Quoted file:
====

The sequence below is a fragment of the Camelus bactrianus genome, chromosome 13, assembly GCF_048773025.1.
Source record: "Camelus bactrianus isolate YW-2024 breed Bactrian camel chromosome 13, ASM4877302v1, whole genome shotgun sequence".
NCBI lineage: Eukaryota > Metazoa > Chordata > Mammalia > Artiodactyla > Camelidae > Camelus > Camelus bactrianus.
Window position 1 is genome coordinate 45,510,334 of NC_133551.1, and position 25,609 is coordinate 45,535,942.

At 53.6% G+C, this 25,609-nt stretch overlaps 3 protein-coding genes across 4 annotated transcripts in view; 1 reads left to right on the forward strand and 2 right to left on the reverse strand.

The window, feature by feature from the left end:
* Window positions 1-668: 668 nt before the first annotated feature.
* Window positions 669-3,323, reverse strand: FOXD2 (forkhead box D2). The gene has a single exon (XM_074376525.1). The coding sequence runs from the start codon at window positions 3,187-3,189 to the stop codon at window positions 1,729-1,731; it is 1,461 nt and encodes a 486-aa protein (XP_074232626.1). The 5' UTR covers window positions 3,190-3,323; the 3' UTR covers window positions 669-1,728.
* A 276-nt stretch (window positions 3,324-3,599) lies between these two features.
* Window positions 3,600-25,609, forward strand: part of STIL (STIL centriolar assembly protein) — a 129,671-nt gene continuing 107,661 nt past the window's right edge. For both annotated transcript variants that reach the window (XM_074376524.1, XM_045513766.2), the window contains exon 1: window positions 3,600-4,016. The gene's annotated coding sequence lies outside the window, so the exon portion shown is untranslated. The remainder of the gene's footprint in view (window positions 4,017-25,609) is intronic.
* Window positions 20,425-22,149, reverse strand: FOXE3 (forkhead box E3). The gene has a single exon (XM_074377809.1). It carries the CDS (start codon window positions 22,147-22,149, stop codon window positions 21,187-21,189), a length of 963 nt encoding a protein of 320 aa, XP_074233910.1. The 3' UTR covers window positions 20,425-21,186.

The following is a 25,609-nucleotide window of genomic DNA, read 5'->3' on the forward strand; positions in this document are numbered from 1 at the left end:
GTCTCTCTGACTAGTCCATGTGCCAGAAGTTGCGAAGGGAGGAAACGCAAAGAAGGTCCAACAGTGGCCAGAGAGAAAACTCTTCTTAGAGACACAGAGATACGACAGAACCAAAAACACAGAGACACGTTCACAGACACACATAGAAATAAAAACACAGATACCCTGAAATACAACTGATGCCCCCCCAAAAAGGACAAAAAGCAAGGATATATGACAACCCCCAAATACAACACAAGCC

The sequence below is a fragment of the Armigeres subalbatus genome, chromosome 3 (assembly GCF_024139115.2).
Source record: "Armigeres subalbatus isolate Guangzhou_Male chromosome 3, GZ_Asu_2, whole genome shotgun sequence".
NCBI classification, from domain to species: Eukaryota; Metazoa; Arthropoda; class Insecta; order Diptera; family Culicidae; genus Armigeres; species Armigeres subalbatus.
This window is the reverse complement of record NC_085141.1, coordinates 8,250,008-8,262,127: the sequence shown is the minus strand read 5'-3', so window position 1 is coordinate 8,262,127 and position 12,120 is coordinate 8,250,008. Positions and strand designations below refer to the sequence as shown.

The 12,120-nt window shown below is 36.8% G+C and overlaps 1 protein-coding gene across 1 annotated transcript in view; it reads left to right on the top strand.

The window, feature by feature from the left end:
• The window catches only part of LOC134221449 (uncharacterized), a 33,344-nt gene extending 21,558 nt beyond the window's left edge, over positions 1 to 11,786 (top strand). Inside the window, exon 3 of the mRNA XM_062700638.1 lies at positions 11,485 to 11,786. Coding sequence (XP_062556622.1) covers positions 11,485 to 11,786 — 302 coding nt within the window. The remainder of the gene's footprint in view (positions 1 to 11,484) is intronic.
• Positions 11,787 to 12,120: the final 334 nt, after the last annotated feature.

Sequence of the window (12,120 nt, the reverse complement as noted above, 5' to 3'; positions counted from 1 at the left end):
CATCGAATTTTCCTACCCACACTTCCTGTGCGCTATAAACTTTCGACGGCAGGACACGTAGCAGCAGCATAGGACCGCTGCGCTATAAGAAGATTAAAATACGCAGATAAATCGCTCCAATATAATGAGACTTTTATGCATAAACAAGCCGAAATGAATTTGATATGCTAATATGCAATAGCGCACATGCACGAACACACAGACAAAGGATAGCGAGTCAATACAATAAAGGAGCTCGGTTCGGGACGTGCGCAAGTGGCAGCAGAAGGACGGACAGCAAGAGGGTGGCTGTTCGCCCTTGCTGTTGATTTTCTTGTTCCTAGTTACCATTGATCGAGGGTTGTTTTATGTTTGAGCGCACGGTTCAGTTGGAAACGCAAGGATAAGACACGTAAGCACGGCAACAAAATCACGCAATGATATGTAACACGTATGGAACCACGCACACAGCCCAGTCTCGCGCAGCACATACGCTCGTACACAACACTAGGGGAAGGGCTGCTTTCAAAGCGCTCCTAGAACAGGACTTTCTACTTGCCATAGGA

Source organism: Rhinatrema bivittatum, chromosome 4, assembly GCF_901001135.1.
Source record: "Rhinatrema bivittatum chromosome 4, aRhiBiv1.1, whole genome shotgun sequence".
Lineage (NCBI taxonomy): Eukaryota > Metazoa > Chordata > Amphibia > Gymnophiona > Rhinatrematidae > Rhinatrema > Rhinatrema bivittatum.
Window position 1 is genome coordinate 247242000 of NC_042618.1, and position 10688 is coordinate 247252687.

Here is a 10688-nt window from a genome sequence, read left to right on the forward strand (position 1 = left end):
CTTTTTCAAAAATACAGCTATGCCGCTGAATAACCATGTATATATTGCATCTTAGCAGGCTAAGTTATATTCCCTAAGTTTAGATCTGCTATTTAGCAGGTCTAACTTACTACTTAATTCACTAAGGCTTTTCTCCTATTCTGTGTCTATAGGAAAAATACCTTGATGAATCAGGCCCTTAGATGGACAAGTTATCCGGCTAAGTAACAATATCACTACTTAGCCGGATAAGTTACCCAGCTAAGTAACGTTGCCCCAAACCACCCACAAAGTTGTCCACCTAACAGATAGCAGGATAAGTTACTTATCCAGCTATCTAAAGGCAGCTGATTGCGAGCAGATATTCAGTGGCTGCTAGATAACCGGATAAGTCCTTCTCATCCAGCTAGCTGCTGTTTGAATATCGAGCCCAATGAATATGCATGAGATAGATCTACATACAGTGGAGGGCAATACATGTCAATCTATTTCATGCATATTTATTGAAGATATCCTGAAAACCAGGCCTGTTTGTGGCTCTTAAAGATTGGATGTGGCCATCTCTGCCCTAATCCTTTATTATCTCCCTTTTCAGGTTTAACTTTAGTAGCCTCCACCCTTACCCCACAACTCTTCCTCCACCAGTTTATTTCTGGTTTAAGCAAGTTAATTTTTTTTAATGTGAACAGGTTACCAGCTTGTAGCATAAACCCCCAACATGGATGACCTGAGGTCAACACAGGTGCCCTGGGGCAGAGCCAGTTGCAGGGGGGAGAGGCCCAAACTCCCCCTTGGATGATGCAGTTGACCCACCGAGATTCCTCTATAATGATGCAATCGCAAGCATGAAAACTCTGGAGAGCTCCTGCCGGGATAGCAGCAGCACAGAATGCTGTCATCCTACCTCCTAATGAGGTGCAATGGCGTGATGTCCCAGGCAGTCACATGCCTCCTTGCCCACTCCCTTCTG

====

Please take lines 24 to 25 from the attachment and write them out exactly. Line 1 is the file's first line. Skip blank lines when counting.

Source organism: Rhinatrema bivittatum, chromosome 4, assembly GCF_901001135.1.
Source record: "Rhinatrema bivittatum chromosome 4, aRhiBiv1.1, whole genome shotgun sequence".